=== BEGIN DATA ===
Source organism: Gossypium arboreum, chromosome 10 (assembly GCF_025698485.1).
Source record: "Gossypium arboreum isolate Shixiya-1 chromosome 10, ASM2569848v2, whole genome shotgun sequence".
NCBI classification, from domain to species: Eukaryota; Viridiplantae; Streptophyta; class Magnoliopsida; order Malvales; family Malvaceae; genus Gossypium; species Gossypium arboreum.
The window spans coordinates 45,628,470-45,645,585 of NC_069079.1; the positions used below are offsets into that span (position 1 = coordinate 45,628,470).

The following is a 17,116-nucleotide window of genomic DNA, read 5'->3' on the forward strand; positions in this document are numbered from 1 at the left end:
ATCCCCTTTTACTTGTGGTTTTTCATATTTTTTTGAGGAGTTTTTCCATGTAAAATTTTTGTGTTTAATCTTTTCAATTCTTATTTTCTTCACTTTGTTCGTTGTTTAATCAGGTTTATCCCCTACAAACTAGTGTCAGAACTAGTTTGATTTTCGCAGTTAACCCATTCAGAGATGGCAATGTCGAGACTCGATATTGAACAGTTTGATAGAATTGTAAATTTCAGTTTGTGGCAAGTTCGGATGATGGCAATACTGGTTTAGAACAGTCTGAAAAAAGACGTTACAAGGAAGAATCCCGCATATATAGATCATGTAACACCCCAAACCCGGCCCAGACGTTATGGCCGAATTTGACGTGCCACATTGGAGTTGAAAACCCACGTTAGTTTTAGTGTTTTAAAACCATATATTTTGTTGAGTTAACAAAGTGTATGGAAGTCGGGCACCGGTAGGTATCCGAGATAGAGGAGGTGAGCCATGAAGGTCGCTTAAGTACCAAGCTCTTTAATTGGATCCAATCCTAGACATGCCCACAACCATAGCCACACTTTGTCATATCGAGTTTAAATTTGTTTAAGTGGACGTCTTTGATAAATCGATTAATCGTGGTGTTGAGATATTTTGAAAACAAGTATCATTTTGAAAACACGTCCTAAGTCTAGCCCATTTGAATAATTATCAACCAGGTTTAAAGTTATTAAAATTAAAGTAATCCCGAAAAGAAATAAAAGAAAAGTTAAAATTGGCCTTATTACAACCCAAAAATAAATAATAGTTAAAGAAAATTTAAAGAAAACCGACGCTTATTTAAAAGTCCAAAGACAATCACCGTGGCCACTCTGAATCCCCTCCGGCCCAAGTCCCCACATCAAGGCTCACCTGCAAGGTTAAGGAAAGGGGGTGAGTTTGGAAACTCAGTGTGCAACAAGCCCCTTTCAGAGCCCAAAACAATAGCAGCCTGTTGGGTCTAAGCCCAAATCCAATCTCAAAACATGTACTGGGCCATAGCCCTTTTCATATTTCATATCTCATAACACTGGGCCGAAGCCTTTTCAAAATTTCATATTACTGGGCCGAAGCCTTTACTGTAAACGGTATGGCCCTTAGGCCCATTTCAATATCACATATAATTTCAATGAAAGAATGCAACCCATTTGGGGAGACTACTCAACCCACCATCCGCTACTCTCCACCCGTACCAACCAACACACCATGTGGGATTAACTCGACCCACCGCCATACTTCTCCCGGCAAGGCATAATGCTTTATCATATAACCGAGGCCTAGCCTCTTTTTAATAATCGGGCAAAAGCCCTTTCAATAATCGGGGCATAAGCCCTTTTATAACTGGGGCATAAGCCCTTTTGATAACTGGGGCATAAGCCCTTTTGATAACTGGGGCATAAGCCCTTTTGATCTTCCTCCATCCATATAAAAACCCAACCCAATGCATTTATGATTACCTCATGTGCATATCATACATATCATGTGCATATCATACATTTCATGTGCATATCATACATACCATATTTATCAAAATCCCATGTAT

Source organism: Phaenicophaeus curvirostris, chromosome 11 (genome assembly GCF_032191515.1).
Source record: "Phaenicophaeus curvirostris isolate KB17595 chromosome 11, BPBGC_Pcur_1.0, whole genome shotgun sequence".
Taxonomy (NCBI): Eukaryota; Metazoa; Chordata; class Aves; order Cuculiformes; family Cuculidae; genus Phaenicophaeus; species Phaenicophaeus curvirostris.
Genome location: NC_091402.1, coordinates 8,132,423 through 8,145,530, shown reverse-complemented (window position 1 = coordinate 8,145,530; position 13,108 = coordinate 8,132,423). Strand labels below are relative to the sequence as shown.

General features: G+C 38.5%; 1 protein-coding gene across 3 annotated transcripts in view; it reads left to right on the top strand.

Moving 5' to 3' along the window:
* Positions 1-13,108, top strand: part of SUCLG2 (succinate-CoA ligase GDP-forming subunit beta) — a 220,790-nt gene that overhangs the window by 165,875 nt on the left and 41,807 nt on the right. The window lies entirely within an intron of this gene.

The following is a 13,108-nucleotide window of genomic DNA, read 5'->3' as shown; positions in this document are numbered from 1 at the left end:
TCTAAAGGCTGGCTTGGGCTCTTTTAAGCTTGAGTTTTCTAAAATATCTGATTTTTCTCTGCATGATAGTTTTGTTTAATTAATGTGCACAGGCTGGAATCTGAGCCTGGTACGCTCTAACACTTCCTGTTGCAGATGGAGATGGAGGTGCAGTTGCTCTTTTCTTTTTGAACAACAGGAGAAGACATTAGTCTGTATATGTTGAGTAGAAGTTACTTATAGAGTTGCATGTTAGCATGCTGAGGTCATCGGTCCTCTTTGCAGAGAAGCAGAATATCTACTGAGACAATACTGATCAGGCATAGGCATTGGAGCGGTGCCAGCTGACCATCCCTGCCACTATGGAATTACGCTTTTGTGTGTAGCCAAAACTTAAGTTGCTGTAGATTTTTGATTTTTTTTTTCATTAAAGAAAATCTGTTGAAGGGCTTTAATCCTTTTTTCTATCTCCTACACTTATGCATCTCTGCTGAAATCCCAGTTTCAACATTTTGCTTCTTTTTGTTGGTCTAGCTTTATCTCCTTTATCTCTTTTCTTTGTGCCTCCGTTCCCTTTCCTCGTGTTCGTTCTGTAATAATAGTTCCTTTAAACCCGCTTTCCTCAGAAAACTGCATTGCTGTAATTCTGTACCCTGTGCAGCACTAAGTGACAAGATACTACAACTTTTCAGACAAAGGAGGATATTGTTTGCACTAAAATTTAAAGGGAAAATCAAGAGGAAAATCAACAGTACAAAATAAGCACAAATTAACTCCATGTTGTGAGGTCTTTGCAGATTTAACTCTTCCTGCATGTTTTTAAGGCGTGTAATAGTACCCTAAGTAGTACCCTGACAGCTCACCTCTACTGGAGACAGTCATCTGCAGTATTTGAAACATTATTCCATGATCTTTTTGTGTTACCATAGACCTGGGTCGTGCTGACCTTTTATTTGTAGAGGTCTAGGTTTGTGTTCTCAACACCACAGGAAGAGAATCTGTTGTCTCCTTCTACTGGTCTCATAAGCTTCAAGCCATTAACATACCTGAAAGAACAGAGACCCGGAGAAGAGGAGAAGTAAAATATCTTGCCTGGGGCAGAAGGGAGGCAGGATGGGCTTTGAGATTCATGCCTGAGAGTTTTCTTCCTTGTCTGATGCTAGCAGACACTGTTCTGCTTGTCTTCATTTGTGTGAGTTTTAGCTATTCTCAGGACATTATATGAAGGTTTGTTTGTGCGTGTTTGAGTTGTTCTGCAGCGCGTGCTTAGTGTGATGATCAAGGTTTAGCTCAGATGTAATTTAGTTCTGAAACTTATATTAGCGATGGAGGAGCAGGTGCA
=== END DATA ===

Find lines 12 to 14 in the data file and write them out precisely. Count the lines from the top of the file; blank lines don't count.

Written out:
Moving 5' to 3' along the window:
* Positions 1-13,108, top strand: part of SUCLG2 (succinate-CoA ligase GDP-forming subunit beta) — a 220,790-nt gene that overhangs the window by 165,875 nt on the left and 41,807 nt on the right. The window lies entirely within an intron of this gene.

The following is a 13,108-nucleotide window of genomic DNA, read 5'->3' as shown; positions in this document are numbered from 1 at the left end: